GRAND RAPIDS, Mich. (WOOD) — It may be the most feared sound a fraudster will ever hear: Target 8 investigator Henry Erb knocking at the door.
Monday marked his 50th anniversary on the air in West Michigan.
“I have been happy almost every day of my career,” Henry told his colleagues as we celebrated his amazing tenure.
For five decades, Henry has gone into the darkest corners of the city, rooting out corruption, waste and fraud. He has scoured through toxic waste, shielded only by a trench coat and the truth.
“He absolutely wants to dig. He is just a dog with a bone and I mean that in the most complimentary way. He will stay on a story until he finds everything that is necessary to tell it,” former WOOD TV8 News Director Matt McLogan said.
Henry readily admits that the tedious work of investigative reporting isn’t always glamorous.
“I do get doors slammed in my face quite often,” he recounted last year a WOOD TV8 celebrated its 70th anniversary.
Appointed as an investigative reporter in 1981, Henry quickly developed a reputation as a hard-hitting, thorough and skilled investigative reporter.
His journalism was recognized 13 times over the last three decades, including a Lifetime Achievement Award from the Associated Press in April 2006.
“He’s an original. And what’s interesting is that he is an original television investigative reporter,” Chris Halsne said.
Halsne, a veteran investigative reporter, teamed up with Henry in the 1990s to establish Target 8 as we know it. The pair, along with photojournalist John Arguello, quickly focused on their core mission.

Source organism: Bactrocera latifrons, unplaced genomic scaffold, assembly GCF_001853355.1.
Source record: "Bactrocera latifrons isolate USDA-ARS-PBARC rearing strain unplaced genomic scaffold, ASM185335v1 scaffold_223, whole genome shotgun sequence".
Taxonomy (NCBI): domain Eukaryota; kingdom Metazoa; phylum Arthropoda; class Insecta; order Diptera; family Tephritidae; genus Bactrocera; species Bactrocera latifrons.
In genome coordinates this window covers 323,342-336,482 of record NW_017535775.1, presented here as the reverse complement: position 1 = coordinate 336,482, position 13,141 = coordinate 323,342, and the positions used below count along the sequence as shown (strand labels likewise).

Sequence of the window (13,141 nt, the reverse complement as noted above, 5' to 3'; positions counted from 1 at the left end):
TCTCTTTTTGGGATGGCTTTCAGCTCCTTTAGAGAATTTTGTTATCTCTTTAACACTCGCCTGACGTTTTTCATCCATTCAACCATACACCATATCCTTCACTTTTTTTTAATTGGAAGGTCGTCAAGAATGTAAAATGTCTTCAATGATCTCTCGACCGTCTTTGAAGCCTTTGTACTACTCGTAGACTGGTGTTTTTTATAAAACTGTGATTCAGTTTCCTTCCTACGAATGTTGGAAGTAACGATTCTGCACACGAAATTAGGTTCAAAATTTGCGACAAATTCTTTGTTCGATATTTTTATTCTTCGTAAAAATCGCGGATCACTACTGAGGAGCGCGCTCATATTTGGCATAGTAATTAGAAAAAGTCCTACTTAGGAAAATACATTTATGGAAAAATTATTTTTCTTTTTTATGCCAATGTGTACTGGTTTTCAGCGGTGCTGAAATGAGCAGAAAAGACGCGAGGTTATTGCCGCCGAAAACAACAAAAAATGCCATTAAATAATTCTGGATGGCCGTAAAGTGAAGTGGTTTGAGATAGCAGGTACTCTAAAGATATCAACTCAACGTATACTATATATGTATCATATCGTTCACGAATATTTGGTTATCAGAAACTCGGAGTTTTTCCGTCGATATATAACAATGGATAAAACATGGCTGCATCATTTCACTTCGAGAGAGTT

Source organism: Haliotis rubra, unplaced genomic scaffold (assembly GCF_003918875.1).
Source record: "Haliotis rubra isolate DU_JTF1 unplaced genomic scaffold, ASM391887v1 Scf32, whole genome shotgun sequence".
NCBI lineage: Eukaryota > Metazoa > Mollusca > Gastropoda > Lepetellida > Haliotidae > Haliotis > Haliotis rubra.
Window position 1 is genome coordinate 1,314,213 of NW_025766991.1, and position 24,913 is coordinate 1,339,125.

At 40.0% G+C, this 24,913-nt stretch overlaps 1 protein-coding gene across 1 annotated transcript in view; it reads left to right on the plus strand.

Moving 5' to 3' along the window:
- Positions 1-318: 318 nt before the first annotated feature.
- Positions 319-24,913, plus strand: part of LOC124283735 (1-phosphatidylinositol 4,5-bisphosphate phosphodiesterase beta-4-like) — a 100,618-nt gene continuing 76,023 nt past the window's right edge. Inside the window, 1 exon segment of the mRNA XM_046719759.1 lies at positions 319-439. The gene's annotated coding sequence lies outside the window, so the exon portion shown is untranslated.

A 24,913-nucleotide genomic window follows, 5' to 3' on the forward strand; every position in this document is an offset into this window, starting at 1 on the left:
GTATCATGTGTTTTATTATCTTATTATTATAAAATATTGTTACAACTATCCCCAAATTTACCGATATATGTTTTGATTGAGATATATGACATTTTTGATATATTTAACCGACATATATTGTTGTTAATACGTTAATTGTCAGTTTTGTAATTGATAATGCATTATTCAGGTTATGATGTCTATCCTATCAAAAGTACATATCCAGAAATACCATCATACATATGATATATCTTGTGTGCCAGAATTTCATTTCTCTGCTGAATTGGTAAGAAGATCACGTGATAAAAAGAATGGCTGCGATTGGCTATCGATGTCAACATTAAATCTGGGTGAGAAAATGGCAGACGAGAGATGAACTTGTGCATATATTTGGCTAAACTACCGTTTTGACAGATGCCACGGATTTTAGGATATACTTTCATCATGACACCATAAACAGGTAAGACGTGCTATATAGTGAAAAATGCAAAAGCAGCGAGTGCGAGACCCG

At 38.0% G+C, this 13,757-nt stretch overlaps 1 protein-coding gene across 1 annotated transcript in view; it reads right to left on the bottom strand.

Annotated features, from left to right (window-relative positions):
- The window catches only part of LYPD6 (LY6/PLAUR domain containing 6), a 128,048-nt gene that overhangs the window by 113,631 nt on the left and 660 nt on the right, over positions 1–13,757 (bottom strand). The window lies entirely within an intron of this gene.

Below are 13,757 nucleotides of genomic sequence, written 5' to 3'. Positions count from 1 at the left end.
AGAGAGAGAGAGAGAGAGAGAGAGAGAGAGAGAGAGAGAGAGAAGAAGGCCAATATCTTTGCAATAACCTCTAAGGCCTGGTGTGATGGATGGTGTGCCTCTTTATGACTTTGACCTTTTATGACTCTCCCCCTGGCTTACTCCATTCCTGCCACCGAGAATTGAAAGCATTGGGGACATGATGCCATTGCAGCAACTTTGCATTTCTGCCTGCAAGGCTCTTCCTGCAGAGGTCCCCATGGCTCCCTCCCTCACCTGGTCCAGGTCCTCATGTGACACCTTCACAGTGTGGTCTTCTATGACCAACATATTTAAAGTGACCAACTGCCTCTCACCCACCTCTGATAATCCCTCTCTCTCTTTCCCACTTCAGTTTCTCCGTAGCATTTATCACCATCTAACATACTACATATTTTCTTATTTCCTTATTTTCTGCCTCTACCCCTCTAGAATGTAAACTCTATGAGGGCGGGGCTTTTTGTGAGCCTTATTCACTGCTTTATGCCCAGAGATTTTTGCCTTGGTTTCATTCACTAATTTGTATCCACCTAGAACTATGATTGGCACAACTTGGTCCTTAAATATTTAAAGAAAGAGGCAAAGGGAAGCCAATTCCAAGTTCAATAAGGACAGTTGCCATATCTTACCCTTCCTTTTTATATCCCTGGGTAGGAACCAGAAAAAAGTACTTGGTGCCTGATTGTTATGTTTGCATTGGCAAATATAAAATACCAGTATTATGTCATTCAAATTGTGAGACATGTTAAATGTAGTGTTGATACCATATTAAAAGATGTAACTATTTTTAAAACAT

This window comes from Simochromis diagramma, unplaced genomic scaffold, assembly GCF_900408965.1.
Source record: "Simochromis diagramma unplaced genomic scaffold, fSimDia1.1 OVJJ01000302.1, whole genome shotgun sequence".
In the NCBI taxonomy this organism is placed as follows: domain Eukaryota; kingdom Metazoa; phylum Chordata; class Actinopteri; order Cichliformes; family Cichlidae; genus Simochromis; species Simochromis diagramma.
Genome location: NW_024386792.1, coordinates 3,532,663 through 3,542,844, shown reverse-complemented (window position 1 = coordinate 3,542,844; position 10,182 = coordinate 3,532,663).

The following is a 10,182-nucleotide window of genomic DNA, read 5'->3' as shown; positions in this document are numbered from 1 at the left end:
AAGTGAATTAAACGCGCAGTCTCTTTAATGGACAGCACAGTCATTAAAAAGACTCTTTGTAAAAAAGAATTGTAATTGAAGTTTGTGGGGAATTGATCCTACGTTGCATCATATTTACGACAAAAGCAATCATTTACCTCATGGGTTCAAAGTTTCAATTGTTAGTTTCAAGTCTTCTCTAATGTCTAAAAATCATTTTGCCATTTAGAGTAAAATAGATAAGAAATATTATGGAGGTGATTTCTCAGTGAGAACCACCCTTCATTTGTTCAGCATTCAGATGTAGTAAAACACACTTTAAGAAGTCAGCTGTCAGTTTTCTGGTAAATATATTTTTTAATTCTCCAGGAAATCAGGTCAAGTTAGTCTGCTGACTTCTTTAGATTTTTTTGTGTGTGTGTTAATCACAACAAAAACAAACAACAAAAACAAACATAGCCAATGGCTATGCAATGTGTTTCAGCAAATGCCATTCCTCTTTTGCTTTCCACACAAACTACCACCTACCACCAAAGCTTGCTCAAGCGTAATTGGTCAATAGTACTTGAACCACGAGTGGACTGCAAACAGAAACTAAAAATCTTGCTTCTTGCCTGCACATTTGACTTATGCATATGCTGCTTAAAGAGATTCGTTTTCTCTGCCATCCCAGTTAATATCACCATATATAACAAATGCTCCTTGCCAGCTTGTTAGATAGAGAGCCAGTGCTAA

“He decided that not only was he going to tell stories that are unique, he was going to put video to them and sound to them, matching the narration with the images, the power of that,” Halsne said.
McLogan touted his old colleague as a true pioneer in local television.
“In this market, Henry was the first or among the first to do long-form stories,” McLogan said.
Originally from St. Joseph, Michigan, Henry began his broadcast career 60 years ago at WSJM Radio as a high school student. He jumped to TV news in 1970, leaning into the fashions and emerging fads of the time, dressed in wide lapels, checkered suits and carrying a pipe.
While the memory and the reporting are as sharp as ever, his knees have taken a pounding after a lifetime of good, old-fashioned gumshoe reporting.
“Really what he’s done is historic. There will never be another Henry,” Halsne said.
Henry Erb knocks on doors, knocking down the barriers erected by greed and special interests.
American poet Henry Wadsworth Longfellow once wrote, “Perseverance is a great element of success. If you only knock long enough and loud enough at the gate, you are sure to wake up somebody.”
Keep knocking, Henry. Congratulations on 50 years.